While the days of dictating purchasing orders over the phone and waiting for catalogs in the mail haven’t disappeared, the faster pace of business and the necessity of real-time digital communication have driven wholesalers to augment their customer service offerings for a variety of customers. Wholesalers have added portals for e-commerce as well as e-commerce platforms that distributors can integrate onto their own sites for added functionality. Both options make it easier to buy cleaning products online.

“Our customers vary in size and technology needs so we offer a variety of solutions,” says Brian Schuster, marketing manager for Saalfeld Redistribution, Loveland, Ohio. “Many of our customers shop our online catalog for product availability and place orders, but we also integrate directly with customers’ purchasing systems for seamless ordering and invoicing.”

These information-rich websites give distributors the freedom to access  private account data on their own time, and the power to place orders at will. On the wholesaler side, these web capabilities free up the time of salespeople and customer service reps, requiring less administrative work and enabling them to engage more in relationship-building with distributors.

“It facilitates the processes for both customer service and our outside salespeople,” says Jeff Heeren, vice president of RJ Schinner Co., Menomonee Falls, Wis. “We want our field sales team to strategically work with their distributors. If they’re simply answering questions like, ‘What’s your price?’ and ‘Do you have it in stock?’ that’s not strategic. So we want to help the distributor grow the top line and improve the bottom line. To do that, we have to do more than answer questions of that simple nature.”

Private Accounts For Online Ordering
Wholesalers have upgraded their websites to allow them to reach out to customers and provide personalized customer service to members who log in to the wholesaler’s system.

Wholesalers don’t use this to market to new customers — their target audience is existing customers, and the e-commerce option is a value-add for that group.

For Sheppard Redistribution Inc., in Oaks, Pa., offering a members-only login option has appealed to many customers, says Charles Moon, director of marketing and communications.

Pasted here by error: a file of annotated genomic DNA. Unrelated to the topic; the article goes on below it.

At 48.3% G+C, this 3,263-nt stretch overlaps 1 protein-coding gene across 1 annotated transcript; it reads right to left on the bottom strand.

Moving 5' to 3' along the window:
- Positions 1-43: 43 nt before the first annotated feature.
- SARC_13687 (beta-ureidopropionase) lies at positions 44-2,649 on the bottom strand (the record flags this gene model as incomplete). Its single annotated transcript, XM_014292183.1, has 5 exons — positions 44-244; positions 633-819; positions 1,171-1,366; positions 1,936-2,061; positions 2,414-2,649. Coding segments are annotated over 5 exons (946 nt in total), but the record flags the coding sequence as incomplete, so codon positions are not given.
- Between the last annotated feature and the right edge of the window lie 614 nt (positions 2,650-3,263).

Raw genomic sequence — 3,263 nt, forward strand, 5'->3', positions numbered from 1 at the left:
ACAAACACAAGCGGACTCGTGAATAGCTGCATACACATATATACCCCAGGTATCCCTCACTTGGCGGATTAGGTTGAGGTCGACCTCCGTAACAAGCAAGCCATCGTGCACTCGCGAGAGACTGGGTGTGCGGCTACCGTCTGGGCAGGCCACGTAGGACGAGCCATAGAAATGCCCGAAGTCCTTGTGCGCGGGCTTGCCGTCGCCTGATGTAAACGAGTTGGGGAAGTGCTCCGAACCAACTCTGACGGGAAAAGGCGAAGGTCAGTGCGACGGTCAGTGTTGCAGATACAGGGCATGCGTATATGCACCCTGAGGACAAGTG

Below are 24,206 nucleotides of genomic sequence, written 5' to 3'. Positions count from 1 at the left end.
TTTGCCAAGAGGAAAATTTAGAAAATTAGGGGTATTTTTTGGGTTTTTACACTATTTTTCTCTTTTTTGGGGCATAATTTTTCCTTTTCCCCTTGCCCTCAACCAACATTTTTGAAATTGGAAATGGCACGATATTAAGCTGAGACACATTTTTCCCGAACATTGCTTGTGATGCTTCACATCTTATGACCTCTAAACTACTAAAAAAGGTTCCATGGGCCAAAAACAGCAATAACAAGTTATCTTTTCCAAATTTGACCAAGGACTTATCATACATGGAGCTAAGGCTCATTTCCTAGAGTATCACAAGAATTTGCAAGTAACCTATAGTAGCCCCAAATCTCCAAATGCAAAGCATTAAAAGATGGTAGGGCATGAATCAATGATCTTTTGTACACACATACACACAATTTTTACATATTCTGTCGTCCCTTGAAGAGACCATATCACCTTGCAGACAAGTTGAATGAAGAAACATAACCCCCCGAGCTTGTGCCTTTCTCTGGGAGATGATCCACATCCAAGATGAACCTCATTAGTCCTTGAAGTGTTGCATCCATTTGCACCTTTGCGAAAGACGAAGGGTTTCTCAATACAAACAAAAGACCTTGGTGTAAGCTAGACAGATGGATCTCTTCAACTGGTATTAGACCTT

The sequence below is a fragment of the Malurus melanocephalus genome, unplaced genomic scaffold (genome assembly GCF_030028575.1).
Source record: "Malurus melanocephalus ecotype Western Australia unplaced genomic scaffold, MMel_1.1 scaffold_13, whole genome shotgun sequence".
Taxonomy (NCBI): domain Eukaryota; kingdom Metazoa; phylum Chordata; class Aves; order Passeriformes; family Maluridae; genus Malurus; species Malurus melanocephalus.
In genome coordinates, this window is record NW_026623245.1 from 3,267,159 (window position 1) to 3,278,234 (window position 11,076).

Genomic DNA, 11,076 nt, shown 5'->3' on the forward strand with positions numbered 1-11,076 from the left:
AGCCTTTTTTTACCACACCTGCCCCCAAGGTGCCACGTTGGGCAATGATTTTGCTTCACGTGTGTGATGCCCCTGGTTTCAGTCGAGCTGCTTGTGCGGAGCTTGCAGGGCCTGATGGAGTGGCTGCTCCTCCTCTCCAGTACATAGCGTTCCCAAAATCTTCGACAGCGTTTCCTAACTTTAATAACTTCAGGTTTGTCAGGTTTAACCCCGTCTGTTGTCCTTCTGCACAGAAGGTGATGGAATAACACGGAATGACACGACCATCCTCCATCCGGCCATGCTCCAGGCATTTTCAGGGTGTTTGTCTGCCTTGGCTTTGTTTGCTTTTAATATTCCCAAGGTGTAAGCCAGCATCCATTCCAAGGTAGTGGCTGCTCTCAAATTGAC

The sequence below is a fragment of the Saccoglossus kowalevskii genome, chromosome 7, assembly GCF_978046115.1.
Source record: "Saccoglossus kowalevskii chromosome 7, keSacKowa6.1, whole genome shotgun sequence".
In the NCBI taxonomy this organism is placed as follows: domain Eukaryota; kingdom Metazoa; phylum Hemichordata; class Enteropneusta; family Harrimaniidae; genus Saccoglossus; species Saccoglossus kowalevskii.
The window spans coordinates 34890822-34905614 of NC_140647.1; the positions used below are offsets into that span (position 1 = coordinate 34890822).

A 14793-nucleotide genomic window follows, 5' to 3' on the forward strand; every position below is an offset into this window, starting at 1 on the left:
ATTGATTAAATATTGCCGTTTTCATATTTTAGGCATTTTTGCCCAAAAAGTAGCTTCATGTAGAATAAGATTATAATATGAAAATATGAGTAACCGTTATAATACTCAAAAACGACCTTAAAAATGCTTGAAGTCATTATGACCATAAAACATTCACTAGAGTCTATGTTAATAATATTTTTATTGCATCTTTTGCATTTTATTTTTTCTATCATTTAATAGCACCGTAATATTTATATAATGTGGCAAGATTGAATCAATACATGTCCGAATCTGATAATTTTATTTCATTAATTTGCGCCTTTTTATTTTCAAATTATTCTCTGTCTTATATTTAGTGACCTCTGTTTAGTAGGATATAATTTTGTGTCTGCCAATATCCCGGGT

“We have several customers who use it quite frequently. As a matter of fact, they’ve almost entirely substituted their business from the traditional faxing of P.O., or calling in to customer service and doing it that way, to doing it entirely over the web,” Moon says. “We would like to drive more business to the web. We think it’s more convenient for our customers.”

The system works best for customers who already have an affinity for technology, as well as those who place regular orders for the same or similar items, he adds.

“I think it’s much easier for them to do it that way and they can do it any time of day. Honestly, that is where I see most of our web traffic coming from,” Moon says. “People who have questions about pricing or availability or who are looking to add on to orders or are going through bids, those all still require the traditional one-on-one customer service.”

Giving existing customers access to a wholesaler’s site by providing them with member status can give them useful tools that empower them to make decisions on their own time, without the need for a customer service representative’s help. Distributors can get answers to questions about price, what’s in stock and what their order history is without necessitating a phone call.

“They have full access to pretty much our whole order entry system,” Moon says. “They can see current inventory levels, they can see their specific pricing on items they have bought or been quoted on. They can also see their order history, find out when they last bought a certain item, or what items they bought in the past but couldn’t remember — that toilet tissue, they forgot the brand and stock number, let’s look it up.”

Other benefits for customers include 24-7 access and no waiting in line or being put on hold. They can also get manufacturer rebate forms, any outstanding invoices and where their credit limit is, creating conveniences for customers.

Providing e-commerce platforms for distributors to integrate into their own sites is something many wholesalers are working on. Logistics Supply in Charlotte, N.C., is already doing it.

“Our e-commerce data allows for easy integration of our stock product into our customers’ current sites, regardless of design, size, etc.,” says President Donna Currie Bruno. “Our standard site also allows distributors to export pricing by line and with their profit expectations, which again makes it easy to get data to use for their sites.”

Serious Growth Potential For e-commerce
Even in the midst of the recession, many wholesalers have been seeing double-digit percentage increases in online sales the past few years.
“What we have seen is, the growth on the web, as a percentage, has grown faster than the company growth rate,” Heeren says. “Last year’s company growth was 22 percent but our sales growth on the web was 31 percent.”

Wholesalers across the board predict that the popularity of their websites and e-commerce platforms with distributors will continue to grow as business interactions transition more and more to digital applications.

“We continue to see more customers using the web more,” says Schuster. “Even in a challenging year such as 2011, we saw a 16 percent increase in online sales.”

Most customers benefit from the marrying of traditional practices with more modern tools of exchange — but it’s undeniable that e-commerce will continue to grow in popularity. The recession may have helped force distributors out of their comfort zones in traditional business practices and onto the web, trying new ways of reaching out to their customers, Currie Bruno says.